And, quite frankly, not even the publisher of those trading cards knows what the cards they print up today will be worth five or ten years down the road.  They print off a rookie who just got called up from the minors, and the kid says "aw hell...why can't it have been Martinez or Betts?"  But then, that rookie wins rookie of the year, takes the team to the world series in consecutive years, and goes to Cooperstown.  They may print off a card that is sure to be in demand.  But the guy gets injured and is never the same.

    Can't say the same for lootbox crap.  The publisher can manipulate how much these things are worth, and can control how much the things are worth, because they can buff or nerf these things to make them more or less valuable.

    Kids, and many adults, can be counted on to make a fair assessment about what they see.  But they don't know about the things they don't see; they are apt to trust too much that the things that remain hidden from them have their best interests at heart.  And there is a lot that remains hidden in the way that lootbox crap works.  We don't even know, and have no way to tell, if the odds of getting an item are even what the publishers say they are.
    IselinMadFrenchie

    __________________________
    "Its sad when people use religion to feel superior, its even worse to see people using a video game to do it."
    --Arcken

    "...when it comes to pimping EVE I have little restraints."
    --Hellmar, CEO of CCP.

    "It's like they took a gun, put it to their nugget sack and pulled the trigger over and over again, each time telling us how great it was that they were shooting themselves in the balls."
    --Exar_Kun on SWG's NGE

  • EldurianEldurian Member EpicPosts: 2,736
    Beatnik59 said:
    Eldurian said:

    If you don't trust them enough to let them make the decision on something as small as buying trading cards, you aren't raising a children who can think for themselves.
    I think the difference is in the very term "trading cards."  Everybody who buys a pack gets the gum, and ten or so cards of various players.  But lootbox crap tends not to work like that.  You might need a mount, but you get powerups you don't need.  You might want a skin, but you get emotes.  But that's the least difference between the two.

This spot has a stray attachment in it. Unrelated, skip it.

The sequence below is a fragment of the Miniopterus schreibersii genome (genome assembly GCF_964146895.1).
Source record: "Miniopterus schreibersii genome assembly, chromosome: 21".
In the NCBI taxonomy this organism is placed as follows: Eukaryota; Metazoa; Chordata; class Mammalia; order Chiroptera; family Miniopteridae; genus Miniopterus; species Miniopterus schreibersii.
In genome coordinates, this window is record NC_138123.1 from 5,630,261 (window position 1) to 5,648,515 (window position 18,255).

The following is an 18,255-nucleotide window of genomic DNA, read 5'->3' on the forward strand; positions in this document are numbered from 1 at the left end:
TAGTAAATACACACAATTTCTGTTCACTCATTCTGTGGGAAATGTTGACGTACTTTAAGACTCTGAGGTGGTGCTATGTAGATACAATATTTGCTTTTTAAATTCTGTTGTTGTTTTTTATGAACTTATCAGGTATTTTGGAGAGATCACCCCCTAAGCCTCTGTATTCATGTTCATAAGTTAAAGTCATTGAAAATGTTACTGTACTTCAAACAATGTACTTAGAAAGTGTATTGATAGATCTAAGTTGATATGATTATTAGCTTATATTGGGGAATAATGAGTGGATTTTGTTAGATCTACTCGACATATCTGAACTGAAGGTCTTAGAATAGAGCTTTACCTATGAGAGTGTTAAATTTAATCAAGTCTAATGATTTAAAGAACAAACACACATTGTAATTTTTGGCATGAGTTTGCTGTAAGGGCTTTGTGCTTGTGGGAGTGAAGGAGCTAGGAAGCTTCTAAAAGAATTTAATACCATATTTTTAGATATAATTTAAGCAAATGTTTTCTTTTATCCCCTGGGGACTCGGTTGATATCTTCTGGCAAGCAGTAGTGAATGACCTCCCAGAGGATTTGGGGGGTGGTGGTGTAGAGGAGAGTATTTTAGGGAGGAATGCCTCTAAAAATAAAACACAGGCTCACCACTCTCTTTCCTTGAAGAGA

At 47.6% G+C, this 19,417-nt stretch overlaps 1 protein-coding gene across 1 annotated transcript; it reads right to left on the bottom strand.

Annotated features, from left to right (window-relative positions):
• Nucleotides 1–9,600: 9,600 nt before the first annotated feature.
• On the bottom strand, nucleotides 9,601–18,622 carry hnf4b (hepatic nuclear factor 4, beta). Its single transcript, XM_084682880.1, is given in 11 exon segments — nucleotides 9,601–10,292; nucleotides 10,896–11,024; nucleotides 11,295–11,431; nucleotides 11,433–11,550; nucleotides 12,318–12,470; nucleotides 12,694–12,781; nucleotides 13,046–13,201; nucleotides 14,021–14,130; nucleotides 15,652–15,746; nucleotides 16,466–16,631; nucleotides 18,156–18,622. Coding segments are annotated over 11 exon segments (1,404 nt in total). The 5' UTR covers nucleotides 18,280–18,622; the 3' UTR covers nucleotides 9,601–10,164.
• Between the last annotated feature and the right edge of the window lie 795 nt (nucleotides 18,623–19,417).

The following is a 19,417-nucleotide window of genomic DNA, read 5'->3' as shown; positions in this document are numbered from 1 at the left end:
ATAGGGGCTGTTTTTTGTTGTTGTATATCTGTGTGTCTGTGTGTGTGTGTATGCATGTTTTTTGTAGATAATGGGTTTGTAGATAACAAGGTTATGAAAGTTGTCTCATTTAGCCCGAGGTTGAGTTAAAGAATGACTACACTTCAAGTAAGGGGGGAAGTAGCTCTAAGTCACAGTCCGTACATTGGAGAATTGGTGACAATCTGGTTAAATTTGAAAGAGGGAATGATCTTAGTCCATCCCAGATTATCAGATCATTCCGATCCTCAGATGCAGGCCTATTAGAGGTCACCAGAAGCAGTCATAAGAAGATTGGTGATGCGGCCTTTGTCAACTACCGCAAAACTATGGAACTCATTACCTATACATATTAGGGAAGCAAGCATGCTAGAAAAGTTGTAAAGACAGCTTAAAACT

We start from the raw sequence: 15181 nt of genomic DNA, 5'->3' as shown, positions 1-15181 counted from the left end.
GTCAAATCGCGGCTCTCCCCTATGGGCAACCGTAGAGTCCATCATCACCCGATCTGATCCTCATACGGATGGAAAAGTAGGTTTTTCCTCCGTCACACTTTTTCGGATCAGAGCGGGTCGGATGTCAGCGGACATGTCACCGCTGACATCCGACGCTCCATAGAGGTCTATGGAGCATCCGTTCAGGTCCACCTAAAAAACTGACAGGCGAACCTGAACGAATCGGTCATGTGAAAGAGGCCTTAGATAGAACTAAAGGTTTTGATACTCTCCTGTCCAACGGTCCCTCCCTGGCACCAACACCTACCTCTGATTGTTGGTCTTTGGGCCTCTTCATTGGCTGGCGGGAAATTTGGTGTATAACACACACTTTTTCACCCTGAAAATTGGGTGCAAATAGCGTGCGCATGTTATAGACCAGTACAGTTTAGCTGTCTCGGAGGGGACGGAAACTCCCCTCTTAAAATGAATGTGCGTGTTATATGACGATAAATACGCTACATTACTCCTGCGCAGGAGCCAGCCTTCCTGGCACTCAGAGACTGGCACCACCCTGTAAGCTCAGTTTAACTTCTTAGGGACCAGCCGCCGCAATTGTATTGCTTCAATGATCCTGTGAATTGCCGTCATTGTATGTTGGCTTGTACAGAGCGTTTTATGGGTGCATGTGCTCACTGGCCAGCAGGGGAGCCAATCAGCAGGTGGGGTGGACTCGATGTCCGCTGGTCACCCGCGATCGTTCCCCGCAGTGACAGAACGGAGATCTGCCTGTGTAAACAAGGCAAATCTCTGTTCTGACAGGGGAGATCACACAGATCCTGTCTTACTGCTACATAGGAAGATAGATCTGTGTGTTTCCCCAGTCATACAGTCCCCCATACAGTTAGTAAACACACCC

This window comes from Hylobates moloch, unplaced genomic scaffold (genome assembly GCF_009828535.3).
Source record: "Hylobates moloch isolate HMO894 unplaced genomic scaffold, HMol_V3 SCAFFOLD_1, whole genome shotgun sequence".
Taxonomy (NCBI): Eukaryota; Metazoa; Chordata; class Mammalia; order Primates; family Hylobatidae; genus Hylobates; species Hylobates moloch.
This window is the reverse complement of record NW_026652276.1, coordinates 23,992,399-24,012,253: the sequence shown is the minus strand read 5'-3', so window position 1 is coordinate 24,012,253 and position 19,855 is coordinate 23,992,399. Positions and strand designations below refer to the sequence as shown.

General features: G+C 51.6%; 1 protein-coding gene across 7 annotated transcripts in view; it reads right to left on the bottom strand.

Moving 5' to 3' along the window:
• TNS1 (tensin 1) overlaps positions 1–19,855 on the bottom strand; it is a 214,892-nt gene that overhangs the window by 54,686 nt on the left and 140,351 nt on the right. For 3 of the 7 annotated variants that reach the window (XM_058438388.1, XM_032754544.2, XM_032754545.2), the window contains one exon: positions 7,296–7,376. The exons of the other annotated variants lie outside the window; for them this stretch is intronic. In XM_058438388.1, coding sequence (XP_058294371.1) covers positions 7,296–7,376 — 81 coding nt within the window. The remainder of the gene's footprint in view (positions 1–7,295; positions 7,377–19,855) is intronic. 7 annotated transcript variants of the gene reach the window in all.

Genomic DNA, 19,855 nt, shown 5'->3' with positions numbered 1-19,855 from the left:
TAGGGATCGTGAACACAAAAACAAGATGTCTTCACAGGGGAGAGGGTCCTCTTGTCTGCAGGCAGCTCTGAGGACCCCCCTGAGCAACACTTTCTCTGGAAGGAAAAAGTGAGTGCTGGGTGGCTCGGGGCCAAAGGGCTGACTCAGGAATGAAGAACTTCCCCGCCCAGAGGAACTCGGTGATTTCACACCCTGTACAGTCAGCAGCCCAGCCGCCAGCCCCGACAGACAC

With trading cards, you can do with you want with them.  You can trade a card you already have to a buddy who has a card you'd like.  But lootbox crap tends not to work like that; what you get can't be transferred to anyone else.

    Besides, those trading cards don't get taken away from you, just because the publisher decides not to make them available anymore.  But the moment a game cancels, your lootbox crap disappears, with no refund or recompense.

    And, quite frankly, not even the publisher of those trading cards knows what the cards they print up today will be worth five or ten years down the road.  They print off a rookie who just got called up from the minors, and the kid says "aw hell...why can't it have been Martinez or Betts?"  But then, that rookie wins rookie of the year, takes the team to the world series in consecutive years, and goes to Cooperstown.  They may print off a card that is sure to be in demand.  But the guy gets injured and is never the same.

    Can't say the same for lootbox crap.  The publisher can manipulate how much these things are worth, and can control how much the things are worth, because they can buff or nerf these things to make them more or less valuable.

    Kids, and many adults, can be counted on to make a fair assessment about what they see.  But they don't know about the things they don't see; they are apt to trust too much that the things that remain hidden from them have their best interests at heart.  And there is a lot that remains hidden in the way that lootbox crap works.  We don't even know, and have no way to tell, if the odds of getting an item are even what the publishers say they are.